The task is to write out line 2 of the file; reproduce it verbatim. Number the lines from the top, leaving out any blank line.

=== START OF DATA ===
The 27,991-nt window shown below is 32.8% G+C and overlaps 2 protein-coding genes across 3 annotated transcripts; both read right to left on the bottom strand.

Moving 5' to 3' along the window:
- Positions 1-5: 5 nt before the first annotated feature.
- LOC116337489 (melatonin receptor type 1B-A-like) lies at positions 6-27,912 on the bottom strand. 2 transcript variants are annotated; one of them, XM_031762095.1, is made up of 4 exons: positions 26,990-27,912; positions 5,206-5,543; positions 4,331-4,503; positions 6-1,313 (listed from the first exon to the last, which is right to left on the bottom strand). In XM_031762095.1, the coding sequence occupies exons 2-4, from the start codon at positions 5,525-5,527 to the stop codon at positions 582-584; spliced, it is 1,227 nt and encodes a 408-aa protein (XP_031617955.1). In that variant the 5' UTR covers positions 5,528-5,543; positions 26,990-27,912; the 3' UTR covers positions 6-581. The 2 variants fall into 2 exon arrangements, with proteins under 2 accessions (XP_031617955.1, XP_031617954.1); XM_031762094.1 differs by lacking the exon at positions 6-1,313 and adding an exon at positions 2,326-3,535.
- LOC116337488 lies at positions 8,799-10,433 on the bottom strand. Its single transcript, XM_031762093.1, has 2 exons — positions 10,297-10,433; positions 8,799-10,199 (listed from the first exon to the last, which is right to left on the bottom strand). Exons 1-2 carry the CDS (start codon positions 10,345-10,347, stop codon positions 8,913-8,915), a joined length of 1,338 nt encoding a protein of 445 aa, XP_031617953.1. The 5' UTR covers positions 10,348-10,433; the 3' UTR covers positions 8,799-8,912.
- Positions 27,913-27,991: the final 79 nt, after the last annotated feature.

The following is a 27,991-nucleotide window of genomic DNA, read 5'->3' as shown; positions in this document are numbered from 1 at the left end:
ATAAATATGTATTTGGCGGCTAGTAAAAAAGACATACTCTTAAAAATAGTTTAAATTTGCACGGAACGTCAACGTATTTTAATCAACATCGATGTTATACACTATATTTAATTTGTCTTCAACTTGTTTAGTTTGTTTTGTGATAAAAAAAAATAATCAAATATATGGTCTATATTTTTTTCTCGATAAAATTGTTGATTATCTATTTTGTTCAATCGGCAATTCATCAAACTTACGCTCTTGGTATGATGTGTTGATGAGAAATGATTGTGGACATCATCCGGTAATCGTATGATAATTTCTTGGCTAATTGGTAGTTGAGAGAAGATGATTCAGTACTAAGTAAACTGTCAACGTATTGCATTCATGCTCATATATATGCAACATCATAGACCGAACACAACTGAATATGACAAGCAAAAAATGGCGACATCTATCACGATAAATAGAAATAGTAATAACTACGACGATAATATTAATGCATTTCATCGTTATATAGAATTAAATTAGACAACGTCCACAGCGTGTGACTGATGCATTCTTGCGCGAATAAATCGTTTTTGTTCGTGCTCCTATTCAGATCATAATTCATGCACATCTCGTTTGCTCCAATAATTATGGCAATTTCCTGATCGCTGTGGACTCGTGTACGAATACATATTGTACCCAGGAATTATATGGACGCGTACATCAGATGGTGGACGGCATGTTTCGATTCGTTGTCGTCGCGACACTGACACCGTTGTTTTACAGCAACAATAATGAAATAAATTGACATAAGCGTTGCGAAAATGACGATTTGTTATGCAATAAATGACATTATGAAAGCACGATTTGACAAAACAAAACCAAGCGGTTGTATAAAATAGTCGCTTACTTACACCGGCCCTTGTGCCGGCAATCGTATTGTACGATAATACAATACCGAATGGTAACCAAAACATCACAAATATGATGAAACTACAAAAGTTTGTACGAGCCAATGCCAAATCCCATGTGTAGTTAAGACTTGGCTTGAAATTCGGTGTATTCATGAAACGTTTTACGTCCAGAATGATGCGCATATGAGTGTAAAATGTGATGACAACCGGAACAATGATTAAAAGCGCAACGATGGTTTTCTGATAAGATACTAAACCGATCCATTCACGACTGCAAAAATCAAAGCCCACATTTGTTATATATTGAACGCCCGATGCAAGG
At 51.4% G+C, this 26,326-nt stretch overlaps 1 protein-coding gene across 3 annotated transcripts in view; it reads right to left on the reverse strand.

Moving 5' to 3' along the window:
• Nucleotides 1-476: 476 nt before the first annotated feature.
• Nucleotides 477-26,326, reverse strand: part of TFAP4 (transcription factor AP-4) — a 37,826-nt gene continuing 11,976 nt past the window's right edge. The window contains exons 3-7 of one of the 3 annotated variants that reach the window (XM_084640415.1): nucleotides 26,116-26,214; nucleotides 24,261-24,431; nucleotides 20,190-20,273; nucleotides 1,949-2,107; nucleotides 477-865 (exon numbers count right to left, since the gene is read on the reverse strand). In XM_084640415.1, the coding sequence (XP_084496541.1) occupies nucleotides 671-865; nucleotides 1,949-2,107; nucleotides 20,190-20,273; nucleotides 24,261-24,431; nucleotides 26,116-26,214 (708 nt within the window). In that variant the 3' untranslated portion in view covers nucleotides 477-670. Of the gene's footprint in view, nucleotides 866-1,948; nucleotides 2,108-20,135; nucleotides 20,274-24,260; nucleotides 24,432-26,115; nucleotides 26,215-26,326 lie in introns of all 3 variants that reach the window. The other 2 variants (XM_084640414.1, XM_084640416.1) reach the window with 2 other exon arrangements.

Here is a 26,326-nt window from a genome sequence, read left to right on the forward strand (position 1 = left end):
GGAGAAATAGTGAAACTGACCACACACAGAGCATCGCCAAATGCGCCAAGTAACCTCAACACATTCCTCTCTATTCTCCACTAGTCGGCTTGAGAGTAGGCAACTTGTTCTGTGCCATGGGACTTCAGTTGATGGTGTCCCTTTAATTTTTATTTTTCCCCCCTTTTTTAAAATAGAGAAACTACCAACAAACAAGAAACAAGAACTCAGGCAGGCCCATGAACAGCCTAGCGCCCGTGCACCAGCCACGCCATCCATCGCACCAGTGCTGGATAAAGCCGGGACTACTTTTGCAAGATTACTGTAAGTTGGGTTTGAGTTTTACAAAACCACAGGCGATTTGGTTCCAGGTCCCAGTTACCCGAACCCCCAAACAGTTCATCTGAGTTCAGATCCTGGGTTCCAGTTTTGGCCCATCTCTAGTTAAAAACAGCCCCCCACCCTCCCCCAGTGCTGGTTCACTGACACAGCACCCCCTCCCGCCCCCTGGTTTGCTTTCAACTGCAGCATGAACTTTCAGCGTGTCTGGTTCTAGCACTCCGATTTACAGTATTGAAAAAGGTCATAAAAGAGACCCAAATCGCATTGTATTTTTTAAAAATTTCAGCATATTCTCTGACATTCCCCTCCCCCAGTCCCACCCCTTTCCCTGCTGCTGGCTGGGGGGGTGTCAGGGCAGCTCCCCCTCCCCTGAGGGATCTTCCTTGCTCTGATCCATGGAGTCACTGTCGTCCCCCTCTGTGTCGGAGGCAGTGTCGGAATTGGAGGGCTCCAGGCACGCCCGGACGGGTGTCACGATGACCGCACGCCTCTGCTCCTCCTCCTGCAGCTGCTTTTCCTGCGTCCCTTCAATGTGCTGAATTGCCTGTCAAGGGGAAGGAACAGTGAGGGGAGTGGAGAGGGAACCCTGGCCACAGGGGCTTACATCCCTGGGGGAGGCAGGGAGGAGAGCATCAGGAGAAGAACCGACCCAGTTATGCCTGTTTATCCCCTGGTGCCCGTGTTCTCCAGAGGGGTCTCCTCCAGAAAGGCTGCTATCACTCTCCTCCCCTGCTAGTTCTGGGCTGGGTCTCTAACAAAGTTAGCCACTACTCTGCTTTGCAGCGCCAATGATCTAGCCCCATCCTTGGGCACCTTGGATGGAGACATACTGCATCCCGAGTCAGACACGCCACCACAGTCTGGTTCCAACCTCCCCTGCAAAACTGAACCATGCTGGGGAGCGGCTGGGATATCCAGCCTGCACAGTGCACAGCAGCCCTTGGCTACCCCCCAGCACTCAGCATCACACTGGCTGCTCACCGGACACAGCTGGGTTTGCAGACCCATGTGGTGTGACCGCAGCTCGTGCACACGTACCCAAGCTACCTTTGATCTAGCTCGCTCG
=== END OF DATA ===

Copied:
Moving 5' to 3' along the window: